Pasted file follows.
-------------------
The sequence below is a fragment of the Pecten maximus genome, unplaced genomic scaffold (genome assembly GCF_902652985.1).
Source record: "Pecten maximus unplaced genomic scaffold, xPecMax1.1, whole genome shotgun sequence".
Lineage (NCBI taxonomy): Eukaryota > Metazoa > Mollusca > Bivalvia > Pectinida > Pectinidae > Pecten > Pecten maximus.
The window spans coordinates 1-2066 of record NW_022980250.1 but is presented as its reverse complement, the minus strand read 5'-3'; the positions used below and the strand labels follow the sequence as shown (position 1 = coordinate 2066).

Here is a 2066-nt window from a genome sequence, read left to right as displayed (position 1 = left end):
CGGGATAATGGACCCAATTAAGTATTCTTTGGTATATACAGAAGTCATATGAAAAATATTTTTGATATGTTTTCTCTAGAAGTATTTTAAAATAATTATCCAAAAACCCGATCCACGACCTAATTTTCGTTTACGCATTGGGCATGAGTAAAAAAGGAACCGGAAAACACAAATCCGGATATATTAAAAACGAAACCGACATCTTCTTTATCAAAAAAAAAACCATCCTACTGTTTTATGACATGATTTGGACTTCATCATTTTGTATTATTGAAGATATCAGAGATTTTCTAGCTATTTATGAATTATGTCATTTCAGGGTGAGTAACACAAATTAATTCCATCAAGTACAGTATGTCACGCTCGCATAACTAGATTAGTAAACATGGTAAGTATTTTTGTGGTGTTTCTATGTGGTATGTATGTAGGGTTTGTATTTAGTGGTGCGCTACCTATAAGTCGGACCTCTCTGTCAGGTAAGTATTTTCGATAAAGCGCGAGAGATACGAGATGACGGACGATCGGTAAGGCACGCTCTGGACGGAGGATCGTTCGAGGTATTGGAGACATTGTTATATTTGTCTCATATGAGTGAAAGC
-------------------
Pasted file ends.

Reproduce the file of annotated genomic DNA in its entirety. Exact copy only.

The sequence below is a fragment of the Pecten maximus genome, unplaced genomic scaffold (genome assembly GCF_902652985.1).
Source record: "Pecten maximus unplaced genomic scaffold, xPecMax1.1, whole genome shotgun sequence".
Lineage (NCBI taxonomy): Eukaryota > Metazoa > Mollusca > Bivalvia > Pectinida > Pectinidae > Pecten > Pecten maximus.
The window spans coordinates 1-2066 of record NW_022980250.1 but is presented as its reverse complement, the minus strand read 5'-3'; the positions used below and the strand labels follow the sequence as shown (position 1 = coordinate 2066).

Here is a 2066-nt window from a genome sequence, read left to right as displayed (position 1 = left end):
CGGGATAATGGACCCAATTAAGTATTCTTTGGTATATACAGAAGTCATATGAAAAATATTTTTGATATGTTTTCTCTAGAAGTATTTTAAAATAATTATCCAAAAACCCGATCCACGACCTAATTTTCGTTTACGCATTGGGCATGAGTAAAAAAGGAACCGGAAAACACAAATCCGGATATATTAAAAACGAAACCGACATCTTCTTTATCAAAAAAAAAACCATCCTACTGTTTTATGACATGATTTGGACTTCATCATTTTGTATTATTGAAGATATCAGAGATTTTCTAGCTATTTATGAATTATGTCATTTCAGGGTGAGTAACACAAATTAATTCCATCAAGTACAGTATGTCACGCTCGCATAACTAGATTAGTAAACATGGTAAGTATTTTTGTGGTGTTTCTATGTGGTATGTATGTAGGGTTTGTATTTAGTGGTGCGCTACCTATAAGTCGGACCTCTCTGTCAGGTAAGTATTTTCGATAAAGCGCGAGAGATACGAGATGACGGACGATCGGTAAGGCACGCTCTGGACGGAGGATCGTTCGAGGTATTGGAGACATTGTTATATTTGTCTCATATGAGTGAAAGC